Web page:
In the domain of primate vocal communication, learning can influence the production, usage, or comprehension of vocalizations. It is generally assumed that the production of the basic acoustic structure of vocalizations is predominately genetically determined, but subtle acoustic variation in calls between groups can arise as a result of social learning. The ability to use vocalizations in an appropriate context appears to be partly innate and partly socially learned, and thus more flexible. Call comprehension appears to be more flexible and influenced by experience and learning than call production and usage. Thus, inter-population comparisons provide an important tool to investigate the vocal flexibility in primates.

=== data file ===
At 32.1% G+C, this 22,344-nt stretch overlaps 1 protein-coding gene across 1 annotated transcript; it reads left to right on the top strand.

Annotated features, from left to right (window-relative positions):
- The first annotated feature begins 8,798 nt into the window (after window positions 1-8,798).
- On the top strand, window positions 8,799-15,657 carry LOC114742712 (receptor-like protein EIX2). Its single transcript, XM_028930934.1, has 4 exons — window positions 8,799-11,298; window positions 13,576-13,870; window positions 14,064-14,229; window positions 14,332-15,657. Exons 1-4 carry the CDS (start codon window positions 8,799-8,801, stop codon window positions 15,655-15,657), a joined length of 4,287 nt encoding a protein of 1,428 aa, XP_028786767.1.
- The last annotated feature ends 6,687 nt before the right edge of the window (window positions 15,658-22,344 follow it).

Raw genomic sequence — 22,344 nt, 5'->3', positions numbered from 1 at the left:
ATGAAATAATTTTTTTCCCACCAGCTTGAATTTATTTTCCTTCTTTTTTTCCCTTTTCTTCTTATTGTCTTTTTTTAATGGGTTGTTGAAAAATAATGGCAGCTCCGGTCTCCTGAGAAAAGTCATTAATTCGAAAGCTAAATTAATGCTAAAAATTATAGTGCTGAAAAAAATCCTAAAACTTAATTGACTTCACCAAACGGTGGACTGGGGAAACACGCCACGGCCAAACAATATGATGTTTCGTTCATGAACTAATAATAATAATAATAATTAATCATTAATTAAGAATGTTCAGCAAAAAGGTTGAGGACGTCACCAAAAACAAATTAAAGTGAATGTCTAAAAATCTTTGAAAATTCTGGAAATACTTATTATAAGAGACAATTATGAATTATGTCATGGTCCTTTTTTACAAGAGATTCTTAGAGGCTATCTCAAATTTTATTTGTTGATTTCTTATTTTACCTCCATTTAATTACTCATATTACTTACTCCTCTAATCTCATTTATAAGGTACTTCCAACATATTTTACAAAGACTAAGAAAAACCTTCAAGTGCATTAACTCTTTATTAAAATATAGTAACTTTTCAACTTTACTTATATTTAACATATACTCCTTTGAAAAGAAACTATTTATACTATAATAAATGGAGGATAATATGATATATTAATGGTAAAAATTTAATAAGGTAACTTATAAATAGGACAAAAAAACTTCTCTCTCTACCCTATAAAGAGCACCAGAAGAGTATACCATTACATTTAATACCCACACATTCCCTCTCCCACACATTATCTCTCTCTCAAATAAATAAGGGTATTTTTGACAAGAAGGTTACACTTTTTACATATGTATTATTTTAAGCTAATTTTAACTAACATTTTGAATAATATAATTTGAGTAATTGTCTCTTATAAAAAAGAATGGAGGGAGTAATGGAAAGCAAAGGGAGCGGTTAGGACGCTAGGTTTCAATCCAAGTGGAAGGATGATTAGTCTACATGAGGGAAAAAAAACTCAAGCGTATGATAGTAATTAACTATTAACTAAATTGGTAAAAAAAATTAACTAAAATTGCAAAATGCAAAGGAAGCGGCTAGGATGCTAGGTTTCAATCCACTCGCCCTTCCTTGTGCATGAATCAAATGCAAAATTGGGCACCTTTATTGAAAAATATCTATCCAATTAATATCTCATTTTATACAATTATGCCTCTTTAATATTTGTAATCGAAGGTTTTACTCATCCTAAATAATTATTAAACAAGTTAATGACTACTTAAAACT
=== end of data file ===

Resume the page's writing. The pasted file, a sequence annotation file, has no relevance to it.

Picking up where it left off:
Comparisons of Verreaux's sifakas responses to alarm calls between populations in Kirindy and Berenty which are characterized by different settings of predators revealed clear differences, suggesting that this differential comprehension and usage of alarm calls might be the result of social learning processes that caused changes in signal content in response to changes in the set of predators to which these populations have been exposed since they last shared a common ancestor (Fichtel & Kappeler 2011).
read more about Claudia at her DPZ homepage, Claudia Fichtel, MSc., PhD.
Claudia's PhD students Anna Schnöll and Iris Dröscher also do research at Berenty. See below...